Students from Marion County schools learned that rings tell the age of a tree, combines cost more than tractors (some even more than a home), bread made from whole-wheat flour is yummy, and erosion can change the direction of a stream, plus many other tidbits of environmental information Tuesday at the 2012 Marion County Fourth Grade EnviroFest in Marion Central Park.
“We tailor this to fourth-graders because they are learning about these things in their curriculum at school,” said organizer Peggy Blackman, Marion Reservoir Watershed Restoration and Protection Strategy (WRAPS) director. “This day just gives them a chance to get some hands-on learning about things that are part of our environment.”
Students from Marion, Hillsboro, Centre, Peabody, Cottonwood Grove Christian School, and home schools got an up-close look at making topsoil, preventing erosion, determining water quality by counting little creatures in streams and ponds. They also learned about the importance of trees to the environment, what can be done to keep water clean, and how wheat harvest happens.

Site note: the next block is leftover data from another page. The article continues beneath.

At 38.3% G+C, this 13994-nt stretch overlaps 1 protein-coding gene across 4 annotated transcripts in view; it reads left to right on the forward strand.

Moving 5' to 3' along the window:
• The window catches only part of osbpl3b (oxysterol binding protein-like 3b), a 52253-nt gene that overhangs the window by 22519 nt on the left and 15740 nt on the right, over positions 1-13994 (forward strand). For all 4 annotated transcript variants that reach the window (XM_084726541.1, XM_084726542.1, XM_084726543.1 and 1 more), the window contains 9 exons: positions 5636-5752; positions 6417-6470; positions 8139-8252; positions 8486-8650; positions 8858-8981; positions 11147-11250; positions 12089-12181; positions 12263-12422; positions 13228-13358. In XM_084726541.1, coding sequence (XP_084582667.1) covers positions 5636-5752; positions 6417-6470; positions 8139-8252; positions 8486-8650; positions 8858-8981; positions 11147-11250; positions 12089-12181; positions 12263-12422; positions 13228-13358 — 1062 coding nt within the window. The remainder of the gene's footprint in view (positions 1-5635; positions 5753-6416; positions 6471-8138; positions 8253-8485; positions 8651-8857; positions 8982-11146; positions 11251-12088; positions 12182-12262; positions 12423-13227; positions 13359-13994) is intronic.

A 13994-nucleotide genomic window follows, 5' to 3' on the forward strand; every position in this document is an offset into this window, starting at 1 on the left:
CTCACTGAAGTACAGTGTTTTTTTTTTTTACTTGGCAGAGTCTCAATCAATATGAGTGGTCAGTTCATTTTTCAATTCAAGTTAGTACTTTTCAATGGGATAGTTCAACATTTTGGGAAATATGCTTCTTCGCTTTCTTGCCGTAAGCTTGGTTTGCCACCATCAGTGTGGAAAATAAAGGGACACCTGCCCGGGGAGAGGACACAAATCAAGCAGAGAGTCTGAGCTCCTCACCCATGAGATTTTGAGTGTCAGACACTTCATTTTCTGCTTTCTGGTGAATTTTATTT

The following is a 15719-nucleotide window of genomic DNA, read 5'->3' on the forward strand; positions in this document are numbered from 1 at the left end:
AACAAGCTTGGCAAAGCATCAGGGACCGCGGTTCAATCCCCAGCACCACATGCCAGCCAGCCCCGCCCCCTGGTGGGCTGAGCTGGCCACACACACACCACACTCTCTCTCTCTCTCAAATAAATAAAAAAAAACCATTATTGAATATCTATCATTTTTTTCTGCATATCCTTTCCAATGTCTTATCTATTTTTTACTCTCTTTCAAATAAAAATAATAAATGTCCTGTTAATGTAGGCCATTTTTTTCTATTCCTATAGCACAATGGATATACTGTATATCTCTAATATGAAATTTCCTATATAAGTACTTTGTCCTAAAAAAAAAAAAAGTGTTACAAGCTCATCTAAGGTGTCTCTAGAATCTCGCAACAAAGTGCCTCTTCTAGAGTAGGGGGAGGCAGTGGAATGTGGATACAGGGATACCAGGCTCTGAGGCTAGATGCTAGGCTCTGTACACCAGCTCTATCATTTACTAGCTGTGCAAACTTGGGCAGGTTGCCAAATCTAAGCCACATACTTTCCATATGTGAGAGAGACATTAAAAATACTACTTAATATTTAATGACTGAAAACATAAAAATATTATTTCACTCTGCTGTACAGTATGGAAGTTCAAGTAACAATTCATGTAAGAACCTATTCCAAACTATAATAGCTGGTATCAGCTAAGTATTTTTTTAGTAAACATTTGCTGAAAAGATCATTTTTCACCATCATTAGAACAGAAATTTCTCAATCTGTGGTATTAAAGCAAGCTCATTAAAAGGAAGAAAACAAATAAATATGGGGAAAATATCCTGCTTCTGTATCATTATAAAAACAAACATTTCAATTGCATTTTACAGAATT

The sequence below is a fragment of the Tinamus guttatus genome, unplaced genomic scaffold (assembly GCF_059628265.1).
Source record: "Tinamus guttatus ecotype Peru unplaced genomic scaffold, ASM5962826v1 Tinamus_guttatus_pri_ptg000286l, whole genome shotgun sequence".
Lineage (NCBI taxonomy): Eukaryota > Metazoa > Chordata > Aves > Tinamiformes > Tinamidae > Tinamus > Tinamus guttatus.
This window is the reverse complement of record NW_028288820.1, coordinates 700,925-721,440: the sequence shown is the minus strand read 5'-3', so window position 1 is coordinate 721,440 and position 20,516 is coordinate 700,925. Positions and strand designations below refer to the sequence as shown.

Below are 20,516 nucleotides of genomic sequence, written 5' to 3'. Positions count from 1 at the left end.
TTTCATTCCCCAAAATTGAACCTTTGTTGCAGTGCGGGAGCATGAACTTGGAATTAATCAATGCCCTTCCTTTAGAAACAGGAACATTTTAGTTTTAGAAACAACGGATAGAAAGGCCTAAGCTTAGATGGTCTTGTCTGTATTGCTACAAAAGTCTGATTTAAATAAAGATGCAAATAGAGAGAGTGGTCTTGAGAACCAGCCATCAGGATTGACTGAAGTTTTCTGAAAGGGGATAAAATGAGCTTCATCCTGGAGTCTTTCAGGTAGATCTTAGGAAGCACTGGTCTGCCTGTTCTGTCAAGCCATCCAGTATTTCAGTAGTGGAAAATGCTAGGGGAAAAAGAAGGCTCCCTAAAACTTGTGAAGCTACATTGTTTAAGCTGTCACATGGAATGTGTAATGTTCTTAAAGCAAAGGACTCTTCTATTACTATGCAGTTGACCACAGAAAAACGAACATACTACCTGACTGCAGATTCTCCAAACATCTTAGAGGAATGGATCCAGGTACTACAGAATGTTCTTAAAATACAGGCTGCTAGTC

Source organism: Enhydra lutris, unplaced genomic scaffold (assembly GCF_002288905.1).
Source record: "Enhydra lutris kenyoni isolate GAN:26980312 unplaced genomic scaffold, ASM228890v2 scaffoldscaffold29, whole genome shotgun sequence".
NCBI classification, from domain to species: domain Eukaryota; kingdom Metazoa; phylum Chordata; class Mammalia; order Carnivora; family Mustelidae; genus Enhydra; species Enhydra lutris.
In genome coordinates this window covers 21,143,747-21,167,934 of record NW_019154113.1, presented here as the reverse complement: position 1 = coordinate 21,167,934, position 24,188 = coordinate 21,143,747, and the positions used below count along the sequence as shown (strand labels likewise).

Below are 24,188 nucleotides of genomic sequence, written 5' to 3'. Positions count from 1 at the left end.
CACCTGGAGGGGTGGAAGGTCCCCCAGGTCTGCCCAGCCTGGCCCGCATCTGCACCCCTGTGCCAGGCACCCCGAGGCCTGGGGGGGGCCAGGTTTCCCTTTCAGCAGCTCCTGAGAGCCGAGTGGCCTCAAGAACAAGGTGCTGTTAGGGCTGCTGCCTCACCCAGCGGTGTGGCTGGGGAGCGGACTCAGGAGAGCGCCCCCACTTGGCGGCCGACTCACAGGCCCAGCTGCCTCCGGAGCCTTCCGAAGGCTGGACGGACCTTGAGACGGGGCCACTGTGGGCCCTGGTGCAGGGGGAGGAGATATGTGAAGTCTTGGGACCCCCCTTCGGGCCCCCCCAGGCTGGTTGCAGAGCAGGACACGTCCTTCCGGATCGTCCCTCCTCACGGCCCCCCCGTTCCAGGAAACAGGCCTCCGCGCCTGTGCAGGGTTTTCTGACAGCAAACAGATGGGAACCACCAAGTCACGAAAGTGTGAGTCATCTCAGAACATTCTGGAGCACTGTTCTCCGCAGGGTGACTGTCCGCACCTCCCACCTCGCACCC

The third annual event ended with lunch and playtime in the park for some of the students, other went back to their schools for regular class time.
Station presenters included Doug Spencer, Natural Resource Conservation Service; Matt Meyerhoff, district conservationist; Lloyd Davies, Marion Reservoir environmentalist; Dennis Carlson, Kansas State forester; Tonya Richards, Marion County sanitarian; Scott Jones, Water Quality Initiative Coordinator, and Mary Beth Bower, Kansas Wheat Commission.